Author Topic: Why do married couples have separate bank accounts and/or "split" costs?  (Read 62132 times)

Giro

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We keep separate checking accounts but we both spend so little that it doesn't even matter.  I don't care about the very little household expenses and who is paying for what.  I care about the investment accounts and that we are getting closer and closer to FI every day. The most important thing is maxing the ROTHs, maxing 401's, and sending thousands to Vanguard each month.  Who buys the milk is irrelevant. 

If you have a spouse who isn't as frugal or doesn't earn as much income, it may be different.

goober

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I find it surprising that so many keep separate accounts. When you get married, unless there is a prenuptial agreement, legally all assets are shared 50-50. It doesn't matter who makes more, or who has more debt, if a divorce happened, it's going 50-50. Most expenses are shared, why complicate things by having separate accounts? I could see each person having a main account where everything is deposited, and then having a small amount withdrawn into two separate accounts for free spending if that is a concern, but other than that it seems to make everything more complicated.

And to the presents comment, if each person is working, each are contributing money, so I don't see how it becomes less special if it's from a shared account, the spouse is still using hard earned money to give something thoughtful. 

morning owl

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I find it surprising that so many keep separate accounts. When you get married, unless there is a prenuptial agreement, legally all assets are shared 50-50. It doesn't matter who makes more, or who has more debt, if a divorce happened, it's going 50-50. Most expenses are shared, why complicate things by having separate accounts? I could see each person having a main account where everything is deposited, and then having a small amount withdrawn into two separate accounts for free spending if that is a concern, but other than that it seems to make everything more complicated.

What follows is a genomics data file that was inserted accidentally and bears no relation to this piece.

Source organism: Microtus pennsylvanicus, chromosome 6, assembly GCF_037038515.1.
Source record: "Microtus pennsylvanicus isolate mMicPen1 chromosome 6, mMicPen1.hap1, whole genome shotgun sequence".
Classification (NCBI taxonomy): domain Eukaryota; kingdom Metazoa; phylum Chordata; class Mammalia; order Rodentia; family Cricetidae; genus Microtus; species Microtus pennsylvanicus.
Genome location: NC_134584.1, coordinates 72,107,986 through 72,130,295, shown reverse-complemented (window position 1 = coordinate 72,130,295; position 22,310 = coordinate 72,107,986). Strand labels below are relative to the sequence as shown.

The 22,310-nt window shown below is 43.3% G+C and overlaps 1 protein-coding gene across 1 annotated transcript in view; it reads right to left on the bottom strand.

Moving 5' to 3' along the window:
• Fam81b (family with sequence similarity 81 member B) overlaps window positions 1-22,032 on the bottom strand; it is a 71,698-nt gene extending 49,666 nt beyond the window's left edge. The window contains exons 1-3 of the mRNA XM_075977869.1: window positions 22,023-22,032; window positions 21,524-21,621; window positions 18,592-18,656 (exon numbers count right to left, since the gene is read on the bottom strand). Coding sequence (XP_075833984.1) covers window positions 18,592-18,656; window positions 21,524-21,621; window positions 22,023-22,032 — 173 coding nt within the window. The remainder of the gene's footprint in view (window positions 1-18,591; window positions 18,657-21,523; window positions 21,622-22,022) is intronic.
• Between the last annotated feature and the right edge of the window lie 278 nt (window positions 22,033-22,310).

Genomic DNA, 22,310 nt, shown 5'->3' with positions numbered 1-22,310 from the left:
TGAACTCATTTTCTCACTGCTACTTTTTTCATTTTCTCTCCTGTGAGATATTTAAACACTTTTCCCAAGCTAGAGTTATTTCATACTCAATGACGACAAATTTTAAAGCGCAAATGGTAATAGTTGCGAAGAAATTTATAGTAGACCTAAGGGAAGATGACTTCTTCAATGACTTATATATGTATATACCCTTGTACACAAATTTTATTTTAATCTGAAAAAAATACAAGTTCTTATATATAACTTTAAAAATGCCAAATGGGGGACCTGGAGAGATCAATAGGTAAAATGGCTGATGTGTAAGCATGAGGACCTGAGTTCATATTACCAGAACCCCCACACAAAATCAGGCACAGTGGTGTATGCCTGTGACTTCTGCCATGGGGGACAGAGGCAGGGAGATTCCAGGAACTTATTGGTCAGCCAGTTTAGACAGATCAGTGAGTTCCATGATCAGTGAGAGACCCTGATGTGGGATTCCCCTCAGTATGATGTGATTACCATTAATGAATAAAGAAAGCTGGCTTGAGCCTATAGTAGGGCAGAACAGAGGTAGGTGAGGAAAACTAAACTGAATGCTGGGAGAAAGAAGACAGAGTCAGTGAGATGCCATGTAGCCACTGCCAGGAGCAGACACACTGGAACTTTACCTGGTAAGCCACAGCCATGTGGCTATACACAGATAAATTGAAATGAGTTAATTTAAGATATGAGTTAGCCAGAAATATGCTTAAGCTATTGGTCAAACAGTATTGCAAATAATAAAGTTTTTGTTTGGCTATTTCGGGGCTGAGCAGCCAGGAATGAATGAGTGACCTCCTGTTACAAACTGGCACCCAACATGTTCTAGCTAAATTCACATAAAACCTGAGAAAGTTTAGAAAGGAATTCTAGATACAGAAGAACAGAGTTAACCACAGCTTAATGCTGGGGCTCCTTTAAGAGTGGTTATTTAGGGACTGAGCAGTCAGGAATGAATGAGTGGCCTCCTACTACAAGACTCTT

And to the presents comment, if each person is working, each are contributing money, so I don't see how it becomes less special if it's from a shared account, the spouse is still using hard earned money to give something thoughtful.

Exactly! Thank you for saying this. This is my feeling for having separate accounts -- no matter who pays the bills, everything would be split 50/50 in a divorce, anyways.

We each have our own investment accounts, because they are registered. DH pays into my TFSA and he pays most of the bills so that I can invest my income in a taxable account. It's a form of income splitting, as a workaround. If he were to give me money to invest in my name, in a taxable account, then he would be taxed himself at his higher tax rate, as per attribution rules in Canada. If he pays all the bills and allows me to invest my own income, then I pay taxes at my lower rater. For us, it works. As you say, the money is shared, anyway. But since we are not legally allowed to do income splitting as a married couple with no kids and very different incomes, this is what works best for us financially.

Whatever works, people! Different strokes.
« Last Edit: March 16, 2015, 08:09:20 AM by morning owl »

MoneyCat

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In the past, I had a bad situation with a live-in girlfriend stealing all my money from a joint bank account so I decided I would never risk that again -- no matter the circumstances.  My wife and I have separate accounts at the same bank and a joint account into which we transfer our share of expenses and from which we pay our bills. It is much easier that way and we have never argued about money.

morning owl